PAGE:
Two Different Paths to Personalization

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Personalization long ago became such a popular buzzword that it has lost any specific meaning. This means that describing any piece of personalization software requires a preliminary tour of the marketplace to define where that software fits in. So here goes.

In the broadest sense, personalization can be applied to any system that treats different people differently. This includes operational systems that deliver the personalized content, such as call centers or Web sites, as well as selection systems that choose the content for each individual. Most of today's operational systems include their own selection mechanisms, but many other selection systems exist independently.

Selection systems fall into two major categories. Rule-based systems rely on specific if/then logic to handle each situation. This approach is precise and easy to understand, but it usually requires considerable labor and relies heavily on the user's expertise. Automated rule-generation systems do exist, but even these need a fair amount of human oversight.

Other selection systems use some sort of scoring or modeling. These may employ conventional statistical techniques such as regression, various breeds of neural network models, Bayesian networks, clustering methods such as collaborative filtering or other approaches.

For better or worse, most marketers have little interest in the technical details. But marketers do need to make at least one important distinction: between systems that require separate management of each offer and those that incorporate new offers automatically. Systems in the first group require the user to define the characteristics of an offer, when it can be presented, how it relates to other offers and other features. This labor places a practical limit on the total number of offers that users can load into such a system. Situations with hundreds of thousands or millions of offers - such as recommending books, music or newspaper articles - need a fully automated approach.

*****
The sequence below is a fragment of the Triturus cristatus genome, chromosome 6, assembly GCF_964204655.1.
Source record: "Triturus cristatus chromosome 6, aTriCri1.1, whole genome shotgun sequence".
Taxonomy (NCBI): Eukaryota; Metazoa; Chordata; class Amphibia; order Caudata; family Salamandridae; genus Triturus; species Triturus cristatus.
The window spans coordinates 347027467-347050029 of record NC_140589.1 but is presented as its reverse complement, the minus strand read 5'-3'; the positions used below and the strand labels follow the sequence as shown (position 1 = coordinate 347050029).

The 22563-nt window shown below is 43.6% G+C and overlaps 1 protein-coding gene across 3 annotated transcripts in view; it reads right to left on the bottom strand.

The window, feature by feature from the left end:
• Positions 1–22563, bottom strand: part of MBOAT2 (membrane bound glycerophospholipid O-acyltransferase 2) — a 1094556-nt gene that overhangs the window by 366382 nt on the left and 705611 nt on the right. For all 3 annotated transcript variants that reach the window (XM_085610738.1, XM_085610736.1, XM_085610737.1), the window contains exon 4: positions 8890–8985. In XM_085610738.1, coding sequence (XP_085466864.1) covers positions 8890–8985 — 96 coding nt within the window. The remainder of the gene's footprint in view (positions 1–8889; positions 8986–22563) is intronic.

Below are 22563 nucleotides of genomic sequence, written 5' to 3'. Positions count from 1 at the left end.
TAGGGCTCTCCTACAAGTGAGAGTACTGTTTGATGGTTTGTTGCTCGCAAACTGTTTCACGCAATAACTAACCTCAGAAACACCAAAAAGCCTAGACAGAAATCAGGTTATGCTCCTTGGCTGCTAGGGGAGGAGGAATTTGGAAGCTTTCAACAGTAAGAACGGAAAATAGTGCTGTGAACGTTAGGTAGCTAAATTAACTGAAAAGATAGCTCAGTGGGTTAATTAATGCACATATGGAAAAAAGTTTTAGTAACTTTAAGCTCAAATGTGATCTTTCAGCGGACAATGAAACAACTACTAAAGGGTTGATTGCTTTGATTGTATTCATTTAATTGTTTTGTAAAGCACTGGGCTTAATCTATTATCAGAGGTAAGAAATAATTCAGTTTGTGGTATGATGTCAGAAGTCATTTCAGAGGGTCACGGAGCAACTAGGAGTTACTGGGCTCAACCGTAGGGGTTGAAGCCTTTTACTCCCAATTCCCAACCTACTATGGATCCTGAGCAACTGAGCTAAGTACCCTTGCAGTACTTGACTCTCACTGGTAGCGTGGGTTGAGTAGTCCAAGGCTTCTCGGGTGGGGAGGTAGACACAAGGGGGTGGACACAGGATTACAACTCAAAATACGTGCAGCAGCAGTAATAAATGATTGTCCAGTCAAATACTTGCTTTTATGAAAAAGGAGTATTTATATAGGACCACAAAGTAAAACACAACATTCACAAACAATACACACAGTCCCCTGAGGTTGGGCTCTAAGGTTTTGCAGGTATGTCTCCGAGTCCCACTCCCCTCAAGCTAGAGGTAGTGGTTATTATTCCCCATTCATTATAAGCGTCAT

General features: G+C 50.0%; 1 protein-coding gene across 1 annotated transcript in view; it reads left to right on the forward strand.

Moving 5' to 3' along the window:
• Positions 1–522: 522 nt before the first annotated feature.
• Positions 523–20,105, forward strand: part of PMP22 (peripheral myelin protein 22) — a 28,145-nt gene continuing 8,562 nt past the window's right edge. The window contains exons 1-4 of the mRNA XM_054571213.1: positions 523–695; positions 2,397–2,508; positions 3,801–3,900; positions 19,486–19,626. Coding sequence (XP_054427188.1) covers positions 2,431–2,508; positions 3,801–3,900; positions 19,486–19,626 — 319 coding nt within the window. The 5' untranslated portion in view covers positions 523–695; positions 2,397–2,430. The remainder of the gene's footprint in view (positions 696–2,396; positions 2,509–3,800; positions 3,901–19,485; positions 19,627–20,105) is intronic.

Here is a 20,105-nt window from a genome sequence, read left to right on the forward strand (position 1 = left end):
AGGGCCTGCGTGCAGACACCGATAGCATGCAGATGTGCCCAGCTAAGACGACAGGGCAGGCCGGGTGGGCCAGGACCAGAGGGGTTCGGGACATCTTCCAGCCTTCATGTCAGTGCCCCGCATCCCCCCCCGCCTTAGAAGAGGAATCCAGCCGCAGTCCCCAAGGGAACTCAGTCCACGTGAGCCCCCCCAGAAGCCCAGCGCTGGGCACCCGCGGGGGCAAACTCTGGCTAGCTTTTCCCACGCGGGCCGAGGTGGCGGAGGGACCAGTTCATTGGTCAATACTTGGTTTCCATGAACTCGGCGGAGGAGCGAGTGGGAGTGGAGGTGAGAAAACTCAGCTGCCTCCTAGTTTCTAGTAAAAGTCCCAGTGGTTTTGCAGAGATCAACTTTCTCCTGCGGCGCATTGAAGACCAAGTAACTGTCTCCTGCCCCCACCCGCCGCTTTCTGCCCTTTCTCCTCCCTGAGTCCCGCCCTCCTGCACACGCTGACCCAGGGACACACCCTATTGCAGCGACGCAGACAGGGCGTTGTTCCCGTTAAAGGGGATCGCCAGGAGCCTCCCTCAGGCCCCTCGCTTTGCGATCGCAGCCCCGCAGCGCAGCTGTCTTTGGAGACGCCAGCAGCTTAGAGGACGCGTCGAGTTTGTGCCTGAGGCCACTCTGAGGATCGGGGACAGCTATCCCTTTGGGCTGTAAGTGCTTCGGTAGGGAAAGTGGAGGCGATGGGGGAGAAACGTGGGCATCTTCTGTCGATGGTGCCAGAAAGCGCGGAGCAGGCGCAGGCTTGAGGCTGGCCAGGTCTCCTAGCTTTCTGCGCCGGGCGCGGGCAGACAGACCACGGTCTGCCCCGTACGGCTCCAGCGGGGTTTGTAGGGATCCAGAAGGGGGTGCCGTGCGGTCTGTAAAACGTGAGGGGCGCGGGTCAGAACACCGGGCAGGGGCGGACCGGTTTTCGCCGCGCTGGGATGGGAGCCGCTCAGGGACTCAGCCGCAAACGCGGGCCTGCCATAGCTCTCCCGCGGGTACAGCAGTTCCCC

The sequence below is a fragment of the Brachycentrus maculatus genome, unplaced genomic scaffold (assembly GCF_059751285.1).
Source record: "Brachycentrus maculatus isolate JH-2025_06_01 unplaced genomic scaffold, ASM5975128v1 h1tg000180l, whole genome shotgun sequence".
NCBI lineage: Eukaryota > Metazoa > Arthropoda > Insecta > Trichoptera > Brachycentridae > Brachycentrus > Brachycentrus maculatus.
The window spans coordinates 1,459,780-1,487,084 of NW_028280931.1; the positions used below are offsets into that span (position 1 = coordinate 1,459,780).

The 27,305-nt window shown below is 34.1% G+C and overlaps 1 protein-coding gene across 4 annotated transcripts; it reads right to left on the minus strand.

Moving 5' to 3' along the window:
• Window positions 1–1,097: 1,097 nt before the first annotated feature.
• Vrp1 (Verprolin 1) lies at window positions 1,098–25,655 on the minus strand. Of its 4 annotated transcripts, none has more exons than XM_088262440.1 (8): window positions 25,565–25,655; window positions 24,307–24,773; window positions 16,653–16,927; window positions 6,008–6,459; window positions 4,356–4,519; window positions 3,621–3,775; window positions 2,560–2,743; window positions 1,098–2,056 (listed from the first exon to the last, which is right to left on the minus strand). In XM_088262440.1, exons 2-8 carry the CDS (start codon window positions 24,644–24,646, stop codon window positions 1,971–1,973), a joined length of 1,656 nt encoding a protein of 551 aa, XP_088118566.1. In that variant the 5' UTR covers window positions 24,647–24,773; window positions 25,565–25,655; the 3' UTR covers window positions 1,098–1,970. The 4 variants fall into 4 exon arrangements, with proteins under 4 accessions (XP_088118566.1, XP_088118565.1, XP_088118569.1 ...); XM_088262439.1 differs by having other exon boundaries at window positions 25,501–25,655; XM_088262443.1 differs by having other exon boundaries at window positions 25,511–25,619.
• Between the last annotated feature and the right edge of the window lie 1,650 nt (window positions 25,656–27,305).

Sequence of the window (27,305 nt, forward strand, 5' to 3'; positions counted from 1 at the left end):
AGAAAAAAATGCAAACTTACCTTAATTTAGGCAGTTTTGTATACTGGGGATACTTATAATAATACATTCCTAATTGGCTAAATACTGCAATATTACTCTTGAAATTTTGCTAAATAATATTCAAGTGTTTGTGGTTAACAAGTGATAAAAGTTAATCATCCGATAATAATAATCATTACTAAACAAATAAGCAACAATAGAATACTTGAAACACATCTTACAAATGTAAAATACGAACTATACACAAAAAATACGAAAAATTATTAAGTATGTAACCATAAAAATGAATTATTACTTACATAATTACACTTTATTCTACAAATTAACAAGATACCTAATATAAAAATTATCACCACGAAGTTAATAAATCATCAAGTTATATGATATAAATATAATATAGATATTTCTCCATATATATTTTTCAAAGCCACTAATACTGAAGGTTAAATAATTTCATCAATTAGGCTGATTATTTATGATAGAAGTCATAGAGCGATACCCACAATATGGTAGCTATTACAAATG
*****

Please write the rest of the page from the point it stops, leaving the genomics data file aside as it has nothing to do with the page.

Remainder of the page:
Automated offer management systems use either of two methods. The first method, generally called collaborative filtering, makes no direct attempt at assigning attributes to the offers themselves; instead, it looks for customers who behave similarly and identifies offers that those customers select. The second approach classifies the offers; it recommends the offer most similar to whatever the customer selected last. The first method makes the most sense when there are large numbers of customers and it is difficult to discern the objective differences among offers. While easy to deploy, it is often insensitive to shifts or peculiarities in an individual customer's interests. The second method is more sensitive to individual behavior but requires sophisticated techniques to identify offer attributes. What both methods share is the ability to find patterns and similarities without direct human intervention.

Personal Sales E.ssistant and Personal Information E.ssistant (Dynaptics, 408/918-2400, are from the same company and use Bayesian scoring techniques. But they occupy opposite poles of the personalization spectrum. Sales E.ssistant requires individual offer definition, while Information E.ssistant automatically identifies themes based on offer text.